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Tensions run high as Supreme Court hears election challenge

President Yameen asked the court to annul the September 23 election.



Tensions were running high in the Maldives capital Sunday as the Supreme Court heard President Abdulla Yameen’s petition to annul the September 23 election.

The president’s legal team presented their case and the Elections Commission’s lawyers offered its response. The full bench of the apex also heard from lawyers representing the joint opposition parties, who were allowed to enter the case as a third party.

A second hearing has been scheduled for Monday morning.

According to reports, the EC lawyer dismissed vote rigging claims as “imaginary.”

The president’s case was based on “conspiracy theories” without any evidence, Hisaan Hussain, the opposition’s top lawyer told the press after the hearing.

The Supreme Court was petitioned by the president to order a police investigation into alleged tampering with ballot papers.

His allegations included a pen with disappearing ink, a vanishing chemical on ballot papers, and a ring with a pen used by election officials.

The officials are accused of secretly marking blank ballots during the counting process, which took place in front of observers, media monitors and candidate representatives.

The court was asked to call secret witnesses who would testify that the rings were brought over from China and used as instructed by two EC members.

Suspicion was also cast on the local company that printed the ballot papers. There was wrongdoing by the EC in awarding the bid and the company has Jumhooree Party leader Gasim Ibrahim’s children among its shareholders, it was noted.

The president contested the election despite publicly conceding and congratulating Ibrahim Mohamed Solih a day after the polls.

The incumbent lost by a record margin of 38,653 votes and the joint opposition candidate was later certified as the winner with 134,705 votes (58 percent).

But a week later, Yameen claimed he should have received more than 96,000 votes (42 percent) as the ruling party launched nightly protests over alleged undue influence over the independent electoral body.

The EC dismissed “unsubstantiated allegations” and stressed there were no complaints or irregularities that could affect the outcome.

– Protests and warnings –

Opposition protesters called for the president’s arrest while the hearing took place.

Senior government officials, opposition figures and members of the public queued up to register hours before the hearing began at 1pm.

After about 30 people, including 10 journalists, were allowed to enter, police officers and soldiers in riot gear pushed people back behind barricades, breaking up confrontations between opposition and pro-government supporters.

Rival protesters sparred verbally and riot police used pepper spray.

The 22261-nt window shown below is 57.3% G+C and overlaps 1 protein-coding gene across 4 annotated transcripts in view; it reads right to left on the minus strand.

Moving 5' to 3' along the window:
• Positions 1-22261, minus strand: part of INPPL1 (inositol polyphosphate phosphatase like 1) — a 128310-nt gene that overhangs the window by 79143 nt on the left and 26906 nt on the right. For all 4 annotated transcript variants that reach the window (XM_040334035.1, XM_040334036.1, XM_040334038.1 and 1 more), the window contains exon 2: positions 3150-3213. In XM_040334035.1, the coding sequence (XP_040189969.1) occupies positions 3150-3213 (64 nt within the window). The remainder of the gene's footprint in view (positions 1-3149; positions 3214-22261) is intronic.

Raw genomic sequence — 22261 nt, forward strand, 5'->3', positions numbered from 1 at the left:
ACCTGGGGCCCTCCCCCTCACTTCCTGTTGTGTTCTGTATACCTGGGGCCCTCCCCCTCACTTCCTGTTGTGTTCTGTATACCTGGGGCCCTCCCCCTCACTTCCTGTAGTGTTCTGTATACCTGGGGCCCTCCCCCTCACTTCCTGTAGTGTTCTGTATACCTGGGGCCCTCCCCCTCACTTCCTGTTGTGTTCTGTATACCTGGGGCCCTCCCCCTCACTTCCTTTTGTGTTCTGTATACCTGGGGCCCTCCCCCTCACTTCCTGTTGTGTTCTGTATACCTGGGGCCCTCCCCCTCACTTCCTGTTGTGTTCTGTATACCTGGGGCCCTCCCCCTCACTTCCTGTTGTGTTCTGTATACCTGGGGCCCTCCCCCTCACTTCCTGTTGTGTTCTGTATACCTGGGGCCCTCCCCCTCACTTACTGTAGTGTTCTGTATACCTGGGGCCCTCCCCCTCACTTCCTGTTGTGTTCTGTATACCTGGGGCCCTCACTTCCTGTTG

A man who climbed a tree with a placard saying ‘The Result Is Very Clear’ was taken into custody.

On Friday, the United States reiterated threats to impose sanctions if there were “any attempts to undermine the democratic process, including any delay to the inauguration scheduled for November 17.”

Ahead of the hearing Sunday, the local chapter of Transparency International, which conducted a nationwide election observation, echoed the calls to uphold the will of the people.

“As noted in our pre-election assessments, while the pre-election environment was systematically set-up to favour the incumbent, the issues observed on election day itself were not serious enough to impact the outcome of the election,” the NGO said in a statement.

“Furthermore, the election results were accepted by all political parties, including the ruling party.”

According to the election law, the High Court can be petitioned to annul the election if there was undue influence, bribery or breaches of electoral laws and regulations.

The court must determine that “the results of the election could change” due to proven irregularities or wrongdoing.

But the president’s challenge was filed at the Supreme Court as a “constitutional case.” The apex court has the authority to determine if an order by a state institution or any act or decision by an official contravened the constitution.

Citing a confidential police report, the Supreme Court controversially annulled the first round of the 2013 presidential election over 5,600 fraudulent votes, which exceeded the narrow margin between the second and third placed candidates.

But the revote largely mirrored the results of the annulled election.

Main arguments of the president’s election challenge:

  • Opposition leader Gasim Ibrahim’s family has shares in the company that printed ballot papers
  • Concerns about security for the room at the EC headquarters where ballot papers were stored
  • A ring that could put tick marks was used to tamper with ballot papers
  • A chemical to erase the vote was used on the ballot paper
  • UV light was not used to check the validity of ballot papers
  • There was campaigning and bribery in voting queues
  • Unauthorised items were taken into polling stations
  • Ballot papers of three boxes do not match
  • Issues with the voting booth set-up
  • Issues with the national complaint bureau, including changing it suddenly to Dharubaaruge and not being able to submit complaints through phone
  • Security envelopes for ballot papers were not closed at polling stations